Gilbert Keith Chesterton was born in London in 1874. He was educated at St. Paul's School and Slade Art School. Chesterton lost interest in art and instead began writing articles for newspapers and journals such as The Daily News, The Speaker, The Bookman and the Illustrated London News.
Chesterton's first two books were collections of poetry, The Wild Knight (1900) and Greybeards at Play (1900). This was followed by biographies of Robert Browning (1903), Charles Dickens (1906) and R. L. Stevenson (1907) and the popular novel, The Innocence of Father Brown (1911).
On the outbreak of the First World War, Chesterton was recruited by Charles Masterman, the head of Britain's War Propaganda Bureau (WPB), to help shape public opinion. His work included the writing of two pamphlets, The Barbarism in Berlin (1915) and The Crimes of England (1915) and numerous articles in Britain's newspapers.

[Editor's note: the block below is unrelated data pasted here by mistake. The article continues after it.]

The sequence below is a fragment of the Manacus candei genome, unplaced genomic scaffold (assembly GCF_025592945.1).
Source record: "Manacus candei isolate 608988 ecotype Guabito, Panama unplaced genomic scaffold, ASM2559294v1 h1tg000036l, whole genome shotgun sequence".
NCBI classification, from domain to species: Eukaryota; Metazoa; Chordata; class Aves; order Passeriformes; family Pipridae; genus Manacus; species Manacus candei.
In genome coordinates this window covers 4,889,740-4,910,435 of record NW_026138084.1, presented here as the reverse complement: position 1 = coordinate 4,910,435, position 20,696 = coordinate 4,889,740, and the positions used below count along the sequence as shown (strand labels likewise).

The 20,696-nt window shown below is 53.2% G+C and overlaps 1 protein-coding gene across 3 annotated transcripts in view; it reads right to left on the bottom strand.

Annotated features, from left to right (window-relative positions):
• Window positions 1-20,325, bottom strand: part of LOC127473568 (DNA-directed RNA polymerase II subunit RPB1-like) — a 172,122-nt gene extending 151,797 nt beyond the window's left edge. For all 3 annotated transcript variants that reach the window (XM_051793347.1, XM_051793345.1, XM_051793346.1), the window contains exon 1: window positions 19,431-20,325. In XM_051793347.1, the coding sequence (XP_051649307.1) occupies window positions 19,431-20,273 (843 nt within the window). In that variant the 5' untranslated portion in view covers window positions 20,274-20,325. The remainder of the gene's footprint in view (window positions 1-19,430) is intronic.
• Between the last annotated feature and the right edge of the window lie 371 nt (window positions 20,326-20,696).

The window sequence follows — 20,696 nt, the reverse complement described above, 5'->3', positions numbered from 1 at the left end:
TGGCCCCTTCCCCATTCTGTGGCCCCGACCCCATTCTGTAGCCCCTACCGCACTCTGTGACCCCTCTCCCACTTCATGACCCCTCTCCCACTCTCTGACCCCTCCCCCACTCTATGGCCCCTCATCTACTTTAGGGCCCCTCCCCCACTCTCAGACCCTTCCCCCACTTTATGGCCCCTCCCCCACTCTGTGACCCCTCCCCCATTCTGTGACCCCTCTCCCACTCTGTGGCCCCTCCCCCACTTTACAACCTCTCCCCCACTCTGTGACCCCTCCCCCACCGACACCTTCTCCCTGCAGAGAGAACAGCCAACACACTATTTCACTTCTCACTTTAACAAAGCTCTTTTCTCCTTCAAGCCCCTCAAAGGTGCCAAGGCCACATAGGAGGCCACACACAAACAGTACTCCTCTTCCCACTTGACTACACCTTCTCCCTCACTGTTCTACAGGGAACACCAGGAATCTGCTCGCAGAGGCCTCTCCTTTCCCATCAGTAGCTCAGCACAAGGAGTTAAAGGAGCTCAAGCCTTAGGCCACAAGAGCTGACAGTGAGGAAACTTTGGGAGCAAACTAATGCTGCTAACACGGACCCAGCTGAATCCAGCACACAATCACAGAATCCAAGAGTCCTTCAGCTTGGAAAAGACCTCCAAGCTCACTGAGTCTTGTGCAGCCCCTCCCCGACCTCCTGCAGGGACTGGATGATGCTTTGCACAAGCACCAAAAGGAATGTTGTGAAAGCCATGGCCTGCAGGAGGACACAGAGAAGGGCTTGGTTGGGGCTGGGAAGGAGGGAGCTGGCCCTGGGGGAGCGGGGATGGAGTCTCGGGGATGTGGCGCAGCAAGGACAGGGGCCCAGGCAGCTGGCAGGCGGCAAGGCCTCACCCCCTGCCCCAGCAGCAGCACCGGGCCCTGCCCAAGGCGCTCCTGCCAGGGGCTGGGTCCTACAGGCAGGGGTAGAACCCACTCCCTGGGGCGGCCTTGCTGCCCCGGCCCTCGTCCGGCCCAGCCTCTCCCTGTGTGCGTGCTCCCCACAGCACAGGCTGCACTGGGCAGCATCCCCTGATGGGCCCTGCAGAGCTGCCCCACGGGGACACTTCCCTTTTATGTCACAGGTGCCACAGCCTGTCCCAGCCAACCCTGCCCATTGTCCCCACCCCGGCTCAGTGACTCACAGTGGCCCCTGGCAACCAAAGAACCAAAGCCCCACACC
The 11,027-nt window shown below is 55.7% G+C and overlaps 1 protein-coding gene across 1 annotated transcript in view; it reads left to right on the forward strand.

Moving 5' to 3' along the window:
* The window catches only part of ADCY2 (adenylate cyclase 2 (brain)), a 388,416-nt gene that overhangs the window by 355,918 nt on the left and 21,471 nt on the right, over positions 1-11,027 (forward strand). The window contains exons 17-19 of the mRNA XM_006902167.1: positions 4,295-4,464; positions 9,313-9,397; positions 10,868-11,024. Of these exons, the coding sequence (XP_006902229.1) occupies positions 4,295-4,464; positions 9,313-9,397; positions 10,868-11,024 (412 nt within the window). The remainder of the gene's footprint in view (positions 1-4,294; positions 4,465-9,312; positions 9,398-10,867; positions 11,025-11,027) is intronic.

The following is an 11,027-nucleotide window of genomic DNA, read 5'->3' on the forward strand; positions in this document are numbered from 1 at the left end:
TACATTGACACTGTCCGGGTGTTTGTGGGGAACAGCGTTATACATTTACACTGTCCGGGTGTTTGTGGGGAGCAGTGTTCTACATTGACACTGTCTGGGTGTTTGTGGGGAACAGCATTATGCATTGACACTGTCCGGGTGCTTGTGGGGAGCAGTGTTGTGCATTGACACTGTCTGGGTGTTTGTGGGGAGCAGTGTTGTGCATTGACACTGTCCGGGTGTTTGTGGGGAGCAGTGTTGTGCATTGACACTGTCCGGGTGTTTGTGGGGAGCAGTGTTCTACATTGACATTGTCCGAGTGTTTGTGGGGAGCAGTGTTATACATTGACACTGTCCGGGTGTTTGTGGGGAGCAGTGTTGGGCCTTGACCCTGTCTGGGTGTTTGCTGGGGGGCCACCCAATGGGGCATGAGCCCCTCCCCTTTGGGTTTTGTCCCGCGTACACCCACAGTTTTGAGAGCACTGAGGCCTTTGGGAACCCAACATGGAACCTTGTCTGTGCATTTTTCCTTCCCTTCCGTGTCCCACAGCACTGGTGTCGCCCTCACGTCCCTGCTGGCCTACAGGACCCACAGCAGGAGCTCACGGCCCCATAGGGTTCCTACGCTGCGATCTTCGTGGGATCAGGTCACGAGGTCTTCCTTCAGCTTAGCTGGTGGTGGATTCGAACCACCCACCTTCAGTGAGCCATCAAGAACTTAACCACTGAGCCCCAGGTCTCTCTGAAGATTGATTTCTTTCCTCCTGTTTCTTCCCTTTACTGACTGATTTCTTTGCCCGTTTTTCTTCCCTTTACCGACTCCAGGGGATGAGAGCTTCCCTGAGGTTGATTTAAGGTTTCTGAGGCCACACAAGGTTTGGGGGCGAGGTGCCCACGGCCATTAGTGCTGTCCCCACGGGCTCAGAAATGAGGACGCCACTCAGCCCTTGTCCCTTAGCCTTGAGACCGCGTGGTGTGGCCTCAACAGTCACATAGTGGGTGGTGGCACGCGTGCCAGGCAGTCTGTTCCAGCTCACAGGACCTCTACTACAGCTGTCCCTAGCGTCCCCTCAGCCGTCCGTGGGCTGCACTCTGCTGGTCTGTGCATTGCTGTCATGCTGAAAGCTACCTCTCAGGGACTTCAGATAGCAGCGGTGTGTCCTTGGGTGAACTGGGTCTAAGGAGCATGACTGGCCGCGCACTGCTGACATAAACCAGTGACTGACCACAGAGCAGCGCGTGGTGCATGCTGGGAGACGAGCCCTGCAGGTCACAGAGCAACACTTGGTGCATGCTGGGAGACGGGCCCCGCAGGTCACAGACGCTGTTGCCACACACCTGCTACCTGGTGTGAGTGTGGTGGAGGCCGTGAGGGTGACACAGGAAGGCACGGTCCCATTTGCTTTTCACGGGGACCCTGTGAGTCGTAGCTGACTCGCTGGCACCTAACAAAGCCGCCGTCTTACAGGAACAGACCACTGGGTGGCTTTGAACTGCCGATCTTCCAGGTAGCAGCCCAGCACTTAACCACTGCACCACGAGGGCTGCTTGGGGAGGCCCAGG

In 1922 Chesterton became a Roman Catholic. This influenced the subject matter of his work and he published biographies of St. Francis of Assisi and St Thomas Aquinas. G. K. Chesterton's Collected Poems appeared in 1933 and his Autobiography, just after his death in 1936.